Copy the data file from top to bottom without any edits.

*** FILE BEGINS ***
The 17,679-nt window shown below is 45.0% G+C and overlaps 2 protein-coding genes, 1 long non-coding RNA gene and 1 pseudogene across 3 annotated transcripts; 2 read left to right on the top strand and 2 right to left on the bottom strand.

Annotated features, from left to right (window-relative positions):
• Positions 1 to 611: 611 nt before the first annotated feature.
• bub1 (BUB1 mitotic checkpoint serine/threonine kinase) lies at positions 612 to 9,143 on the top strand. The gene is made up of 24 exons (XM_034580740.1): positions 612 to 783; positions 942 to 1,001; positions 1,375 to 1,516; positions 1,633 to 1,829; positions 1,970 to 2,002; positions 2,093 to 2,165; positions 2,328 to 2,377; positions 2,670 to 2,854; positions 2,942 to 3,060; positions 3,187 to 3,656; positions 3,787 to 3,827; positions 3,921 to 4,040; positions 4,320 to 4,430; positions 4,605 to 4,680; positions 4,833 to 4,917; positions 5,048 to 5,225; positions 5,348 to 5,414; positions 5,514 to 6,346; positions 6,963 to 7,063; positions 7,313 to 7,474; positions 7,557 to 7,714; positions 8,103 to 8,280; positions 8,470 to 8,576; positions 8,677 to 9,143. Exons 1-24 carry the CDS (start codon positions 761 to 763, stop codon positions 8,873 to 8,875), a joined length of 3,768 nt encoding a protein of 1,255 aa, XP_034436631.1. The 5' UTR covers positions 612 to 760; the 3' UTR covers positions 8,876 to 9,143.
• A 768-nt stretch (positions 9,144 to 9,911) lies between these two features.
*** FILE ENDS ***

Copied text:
The 17,679-nt window shown below is 45.0% G+C and overlaps 2 protein-coding genes, 1 long non-coding RNA gene and 1 pseudogene across 3 annotated transcripts; 2 read left to right on the top strand and 2 right to left on the bottom strand.

Annotated features, from left to right (window-relative positions):
• Positions 1 to 611: 611 nt before the first annotated feature.
• bub1 (BUB1 mitotic checkpoint serine/threonine kinase) lies at positions 612 to 9,143 on the top strand. The gene is made up of 24 exons (XM_034580740.1): positions 612 to 783; positions 942 to 1,001; positions 1,375 to 1,516; positions 1,633 to 1,829; positions 1,970 to 2,002; positions 2,093 to 2,165; positions 2,328 to 2,377; positions 2,670 to 2,854; positions 2,942 to 3,060; positions 3,187 to 3,656; positions 3,787 to 3,827; positions 3,921 to 4,040; positions 4,320 to 4,430; positions 4,605 to 4,680; positions 4,833 to 4,917; positions 5,048 to 5,225; positions 5,348 to 5,414; positions 5,514 to 6,346; positions 6,963 to 7,063; positions 7,313 to 7,474; positions 7,557 to 7,714; positions 8,103 to 8,280; positions 8,470 to 8,576; positions 8,677 to 9,143. Exons 1-24 carry the CDS (start codon positions 761 to 763, stop codon positions 8,873 to 8,875), a joined length of 3,768 nt encoding a protein of 1,255 aa, XP_034436631.1. The 5' UTR covers positions 612 to 760; the 3' UTR covers positions 8,876 to 9,143.
• A 768-nt stretch (positions 9,144 to 9,911) lies between these two features.